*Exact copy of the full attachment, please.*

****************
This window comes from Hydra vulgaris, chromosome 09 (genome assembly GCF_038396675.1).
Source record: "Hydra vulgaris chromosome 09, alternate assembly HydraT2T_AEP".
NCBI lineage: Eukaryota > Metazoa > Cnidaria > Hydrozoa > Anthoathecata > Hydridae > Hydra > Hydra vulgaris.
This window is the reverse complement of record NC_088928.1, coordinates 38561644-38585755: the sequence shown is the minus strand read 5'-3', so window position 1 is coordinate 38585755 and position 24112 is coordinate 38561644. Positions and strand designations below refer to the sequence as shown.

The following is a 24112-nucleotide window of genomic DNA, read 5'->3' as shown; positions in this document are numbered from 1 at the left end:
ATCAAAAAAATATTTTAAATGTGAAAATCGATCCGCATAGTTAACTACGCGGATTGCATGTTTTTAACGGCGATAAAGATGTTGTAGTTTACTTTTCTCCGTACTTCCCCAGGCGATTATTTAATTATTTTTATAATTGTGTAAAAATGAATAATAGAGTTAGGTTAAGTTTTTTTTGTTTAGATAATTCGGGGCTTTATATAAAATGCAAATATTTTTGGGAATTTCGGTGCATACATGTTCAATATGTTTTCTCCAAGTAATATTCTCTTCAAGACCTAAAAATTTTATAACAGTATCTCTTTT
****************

This window comes from Hydra vulgaris, chromosome 09 (genome assembly GCF_038396675.1).
Source record: "Hydra vulgaris chromosome 09, alternate assembly HydraT2T_AEP".
NCBI lineage: Eukaryota > Metazoa > Cnidaria > Hydrozoa > Anthoathecata > Hydridae > Hydra > Hydra vulgaris.
This window is the reverse complement of record NC_088928.1, coordinates 38561644-38585755: the sequence shown is the minus strand read 5'-3', so window position 1 is coordinate 38585755 and position 24112 is coordinate 38561644. Positions and strand designations below refer to the sequence as shown.

The following is a 24112-nucleotide window of genomic DNA, read 5'->3' as shown; positions in this document are numbered from 1 at the left end:
ATCAAAAAAATATTTTAAATGTGAAAATCGATCCGCATAGTTAACTACGCGGATTGCATGTTTTTAACGGCGATAAAGATGTTGTAGTTTACTTTTCTCCGTACTTCCCCAGGCGATTATTTAATTATTTTTATAATTGTGTAAAAATGAATAATAGAGTTAGGTTAAGTTTTTTTTGTTTAGATAATTCGGGGCTTTATATAAAATGCAAATATTTTTGGGAATTTCGGTGCATACATGTTCAATATGTTTTCTCCAAGTAATATTCTCTTCAAGACCTAAAAATTTTATAACAGTATCTCTTTT